At first, I really did not know that I needed to take any steps for recovery, so my whole life, my whole little world was church and work and getting to a place of normalcy, and going to school, and doing the things that normal young adults do. I was eighteen years old, I got my GED, I went to college . What happened was, the safer I got, the harder it got, because it's just like prisoners of war or veterans. They've compared that mental health recovery of a prostituted person to individuals who've experienced that level of trauma. The safer a Vietnam veteran got, the more he started having nightmares. You'd think he would get back home and be OK, but he gets back home, and all the nightmares of his combat and his war experiences are staring him in the face, and he can't function. That's the place I got to.

Fortunately, I studied psychology and I had some great professors who were psychologists, and saw me becoming really symptomatic, and started to recommend that I get some trauma therapy. My mother sacrificed, even though she didn't have the money really, but she knew; she saw how much I was in trouble. I literally felt like I was going to lose my mind, because I was having nightmares and flashbacks and anxiety attacks and severe depression. All of that interferes with your ability to live a productive life. It's hard to go to school when you're over here and you don't want to get out of bed.

I started going through trauma therapy. I went through three years of intensive therapy, I went through medication, I went through group counseling I just like, baptized myself in recovery and healing and books and reading. It was a big journey, and it's a journey that I'm still on.

I think one of the hardest parts of recovery when you've been victimized at that level is being able to have a healthy, functioning, romantic relationship. None of us were built to be alone, we're communal people, even though we think we're super independent, and that is probably one of the biggest obstacles in my life, is learning how to open up and not sabotage male relationships, and not pick the wrong person. I think that happens to us even when we haven't been through what I've been through. You add to that, all those layers--I feel like I'm a much more trusting person now, but I'm still on this journey.
There's this phrase called a wounded healer. That's where I'm at, at this point in my life. I get to be a light, I get to talk to girls that have been through what I've been through, I get to show them that there is hope, and that it is possible to get out, but I get to be real with them about it and say, "This is going to be the hardest thing you've ever done, but you're a soldier, you already overcame stuff most people haven't even experienced."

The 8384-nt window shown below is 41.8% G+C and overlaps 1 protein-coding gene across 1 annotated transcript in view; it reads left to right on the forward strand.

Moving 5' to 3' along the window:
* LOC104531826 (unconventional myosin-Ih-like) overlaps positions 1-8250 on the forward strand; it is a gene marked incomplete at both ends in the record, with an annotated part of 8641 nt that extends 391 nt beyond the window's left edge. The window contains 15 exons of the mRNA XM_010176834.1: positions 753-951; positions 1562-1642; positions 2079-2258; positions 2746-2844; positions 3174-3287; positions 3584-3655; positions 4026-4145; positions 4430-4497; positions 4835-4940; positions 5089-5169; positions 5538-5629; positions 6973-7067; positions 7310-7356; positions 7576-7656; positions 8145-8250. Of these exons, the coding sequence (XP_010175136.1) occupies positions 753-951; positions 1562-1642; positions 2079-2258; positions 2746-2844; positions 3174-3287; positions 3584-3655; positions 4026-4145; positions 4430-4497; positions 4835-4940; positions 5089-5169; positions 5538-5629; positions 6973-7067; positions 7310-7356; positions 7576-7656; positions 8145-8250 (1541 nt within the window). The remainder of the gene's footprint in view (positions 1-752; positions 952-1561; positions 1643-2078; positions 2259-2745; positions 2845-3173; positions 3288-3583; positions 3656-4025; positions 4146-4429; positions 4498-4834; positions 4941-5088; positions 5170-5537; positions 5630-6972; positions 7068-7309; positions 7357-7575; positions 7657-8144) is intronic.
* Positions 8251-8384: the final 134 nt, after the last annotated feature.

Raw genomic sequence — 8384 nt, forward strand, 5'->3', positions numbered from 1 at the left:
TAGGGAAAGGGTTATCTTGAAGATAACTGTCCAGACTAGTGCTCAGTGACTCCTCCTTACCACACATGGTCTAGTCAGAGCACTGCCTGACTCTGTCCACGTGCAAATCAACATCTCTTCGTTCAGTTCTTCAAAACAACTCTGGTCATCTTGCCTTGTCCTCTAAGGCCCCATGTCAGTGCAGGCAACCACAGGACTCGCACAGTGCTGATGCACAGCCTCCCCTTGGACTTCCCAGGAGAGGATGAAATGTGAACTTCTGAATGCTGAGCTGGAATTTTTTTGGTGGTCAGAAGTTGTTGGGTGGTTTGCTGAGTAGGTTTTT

Speaking of you being a healer, tell me about Bridget's Dream.

Bridget's Dream is my pride and joy and my calling, and I would absolutely not be able to do it without my team. I have a great team of people here that have similar hearts, and we're on the front lines battling for these girls. We are a victim service and advocacy organization.

We were founded in 2011 in memory of a friend of mine, Bridget Gray. Bridget was a trafficking victim as well, and she was actually a girl that I recruited when I was fifteen. It's really common for other girls to recruit other girls, because pimps use their girls to get other girls involved, and that sort of thing. She lost her life, sadly. She was murdered by a sex buyer in 2006. When she was killed I was in college and it turned my world upside down, because I watched how she was treated in the tabloids, how the media covered it, how it went from a woman found slain to a prostitute found slain, and how her dignity was taken from her. She was killed on her twenty-second birthday so her life was just--she was robbed.

Fortunately, we were able to start the organization in her memory.
It's a survivor-led organization, which means I'm the leader and we try to get other survivors involved as much as we can. They give input on how we develop services. We're basically a family to these girls. That's the best way I can describe it. When they're coming off the streets, or even when they're still being exploited, we get to be there with them, link our arms in their arms and teach them how to do life without being exploited.
We also get to help change systems. It's not good enough to just support a victim; you have to change the system that the victim finds herself in. What does that look like? That looks like supporting legislature, it's making sure that other programs are trained and equipped to be able to respond to the need. We go out and educate school site staff, and law enforcement, and all that good stuff, so that we can create a really healthy community for these girls, so that they can heal, so that their suffering is not prolonged.
I feel like I'm glad that I got the healing that I did, but it also took me seven years before I got into therapy, and we don't want that to happen for these girls.